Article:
Joel Weiner: Legalizing marijuana should include retroactively clearing convictions
Since Colorado and Washington legalized recreational marijuana use in 2012, nine more states and the District of Columbia have legalized small amounts of marijuana for recreational consumption. An additional 15 states have decriminalized it, making it a civil infraction or low-level misdemeanor with no possibility of jail time. Despite these recent trends, thousands of people across the United States continue to have records of marijuana convictions, even in states that have legalized or decriminalized it. Though some states have instituted policies to address this, every state that has legalized marijuana should automatically expunge all convictions and clear citizens’ records.
States should clear marijuana convictions because those records can continue to haunt past offenders. Even if the state in which they were charged no longer considers it a crime to possess or consume small amounts of marijuana, people still struggle to access public services or get jobs. A 71-year-old Vermont man named Glyn Wilkinson was first charged with a marijuana violation in 1968. As a result, he was unable to purchase a firearm and even travel to Canada. Wilkinson’s record was cleared last year on an “Expungement Day,” during which he was required to travel to Burlington. Rather than making someone petition the state and travel to clear their record, the states that have legalized marijuana use should do it automatically. Before Illinois legalized marijuana, 42 percent of all drug arrests in that state were for cannabis-related offenses. Since prosecutors targeted marijuana users during the War on Drugs, the default should be to update every offender’s record to current standards. If someone was charged with a misdemeanor for an act that is now legal, that charge should be wiped from their record.
Furthermore, marijuana enforcement historically disproportionately targets African Americans. Despite the fact that people across all races consume marijuana at similar rates, African Americans are almost four times as likely as white people to be arrested for possession of cannabis. Legalization is a way to stop this specific instance of discrimination going forward, but it does not address the continuing effects of these historically oppressive policies. While automatically clearing records does not erase the actions of the past, it is a step in the right direction. Since drug convictions negatively impact people’s eligibility for federal student aid, clearing records is all the more important in ensuring the ability of Americans to attend college and university.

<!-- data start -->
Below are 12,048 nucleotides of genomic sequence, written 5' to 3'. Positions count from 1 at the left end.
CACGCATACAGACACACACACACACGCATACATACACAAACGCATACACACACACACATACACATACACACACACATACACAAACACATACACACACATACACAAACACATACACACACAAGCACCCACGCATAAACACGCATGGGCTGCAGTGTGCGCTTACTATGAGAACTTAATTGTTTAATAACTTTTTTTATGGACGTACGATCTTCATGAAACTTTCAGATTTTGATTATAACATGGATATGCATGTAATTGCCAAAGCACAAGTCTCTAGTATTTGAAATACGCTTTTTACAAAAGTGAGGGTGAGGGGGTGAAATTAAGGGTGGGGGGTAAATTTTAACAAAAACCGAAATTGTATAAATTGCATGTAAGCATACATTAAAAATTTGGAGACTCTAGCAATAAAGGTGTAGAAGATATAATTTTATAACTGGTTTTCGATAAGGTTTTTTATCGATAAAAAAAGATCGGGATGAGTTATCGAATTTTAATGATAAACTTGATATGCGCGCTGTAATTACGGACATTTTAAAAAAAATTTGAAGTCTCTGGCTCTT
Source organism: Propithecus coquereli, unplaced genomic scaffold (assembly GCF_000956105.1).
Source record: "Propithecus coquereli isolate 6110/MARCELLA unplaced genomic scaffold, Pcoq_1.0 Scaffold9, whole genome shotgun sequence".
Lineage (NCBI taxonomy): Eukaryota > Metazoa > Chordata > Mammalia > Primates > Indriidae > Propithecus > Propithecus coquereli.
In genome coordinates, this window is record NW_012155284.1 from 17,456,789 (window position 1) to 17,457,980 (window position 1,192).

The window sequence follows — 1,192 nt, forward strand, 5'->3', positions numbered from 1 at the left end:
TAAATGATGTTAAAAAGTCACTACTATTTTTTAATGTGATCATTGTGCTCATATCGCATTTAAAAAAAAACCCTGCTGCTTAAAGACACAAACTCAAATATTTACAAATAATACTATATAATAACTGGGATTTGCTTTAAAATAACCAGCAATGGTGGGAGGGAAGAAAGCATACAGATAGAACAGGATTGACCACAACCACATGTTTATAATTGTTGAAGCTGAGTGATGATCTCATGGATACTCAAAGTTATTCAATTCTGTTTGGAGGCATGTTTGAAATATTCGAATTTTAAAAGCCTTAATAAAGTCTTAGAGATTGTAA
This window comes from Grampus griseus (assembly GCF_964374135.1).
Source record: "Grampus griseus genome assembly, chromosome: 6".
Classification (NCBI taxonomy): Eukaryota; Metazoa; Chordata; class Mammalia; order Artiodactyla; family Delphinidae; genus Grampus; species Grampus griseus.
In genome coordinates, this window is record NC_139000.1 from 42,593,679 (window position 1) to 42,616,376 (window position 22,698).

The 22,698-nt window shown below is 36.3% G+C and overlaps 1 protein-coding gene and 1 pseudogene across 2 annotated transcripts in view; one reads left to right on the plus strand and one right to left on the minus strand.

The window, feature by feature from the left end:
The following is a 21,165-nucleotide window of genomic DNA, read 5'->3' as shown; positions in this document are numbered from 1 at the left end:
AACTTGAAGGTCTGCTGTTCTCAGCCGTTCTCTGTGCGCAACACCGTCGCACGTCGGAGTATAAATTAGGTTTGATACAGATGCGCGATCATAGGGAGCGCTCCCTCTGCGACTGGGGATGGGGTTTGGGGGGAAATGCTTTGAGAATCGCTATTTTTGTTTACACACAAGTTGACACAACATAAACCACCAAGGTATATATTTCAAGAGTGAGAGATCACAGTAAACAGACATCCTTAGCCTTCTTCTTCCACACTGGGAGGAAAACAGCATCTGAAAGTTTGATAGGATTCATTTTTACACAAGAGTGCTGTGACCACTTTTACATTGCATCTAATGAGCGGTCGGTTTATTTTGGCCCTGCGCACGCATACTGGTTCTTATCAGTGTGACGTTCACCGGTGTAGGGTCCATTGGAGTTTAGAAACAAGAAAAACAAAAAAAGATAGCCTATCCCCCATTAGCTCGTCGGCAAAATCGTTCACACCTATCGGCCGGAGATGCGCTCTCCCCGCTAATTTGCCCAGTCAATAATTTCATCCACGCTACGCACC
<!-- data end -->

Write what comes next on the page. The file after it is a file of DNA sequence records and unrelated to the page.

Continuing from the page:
Some states have taken the initiative and have already begun to automatically clear past marijuana convictions. California in particular has been making headway on this issue. After marijuana was legalized there, officials expected waves of people to petition to clear their old convictions, but the process was so complicated most people did not even attempt it. To remedy that problem, the counties of Los Angeles and San Joaquin enacted plans to automatically clear or decrease the 54,000 recorded convictions. San Francisco did similarly and promised to clear 9,300 convictions going back decades.
Aside from the concrete issues associated with the failure of states to remove convictions, moral issues still exist with leaving them on the books. The point of maintaining criminal records is to make certain people who may come into contact with the person, such as employers or universities, are aware of serious problems regarding a person’s conduct. But because certain states no longer believe that possession of marijuana is as serious an offense, punishing someone with that outdated standard undermines the legal system.
To be clear, this does not work the other way around. A state should not press charges against someone who acted a certain way if the act was subsequently made illegal. That is called an ex post facto law, and it is immoral to punish someone based on an action that was unpunishable when it occurred. On the other hand, if someone acts in a certain way that society eventually comes to understand as legal, their record ought to reflect the same data as someone who engaged in the newly legal activity. The difference between the two lies in standards of culpability — that of the state versus that of an individual. If an individual engages in an activity that is legal when it happens, but the state outlaws it afterwards, it is unacceptable to punish the individual for an action that was legal at the time it happened. On the other hand, if a state eventually changes its laws to legalize a certain action, the state is acknowledging that it was in the wrong to prosecute anyone for that action when it was illegal and therefore should make amends by wiping the convictions.
As more states legalize and decriminalize marijuana, they face the issue of what to do with past convictions. Since it is clear that keeping these criminal records makes it far more difficult for convicted Americans to get jobs and federal student aid, and that it disproportionately targets people of color, those states should clear these convictions.
Joel Weiner can be reached at firstname.lastname@example.org.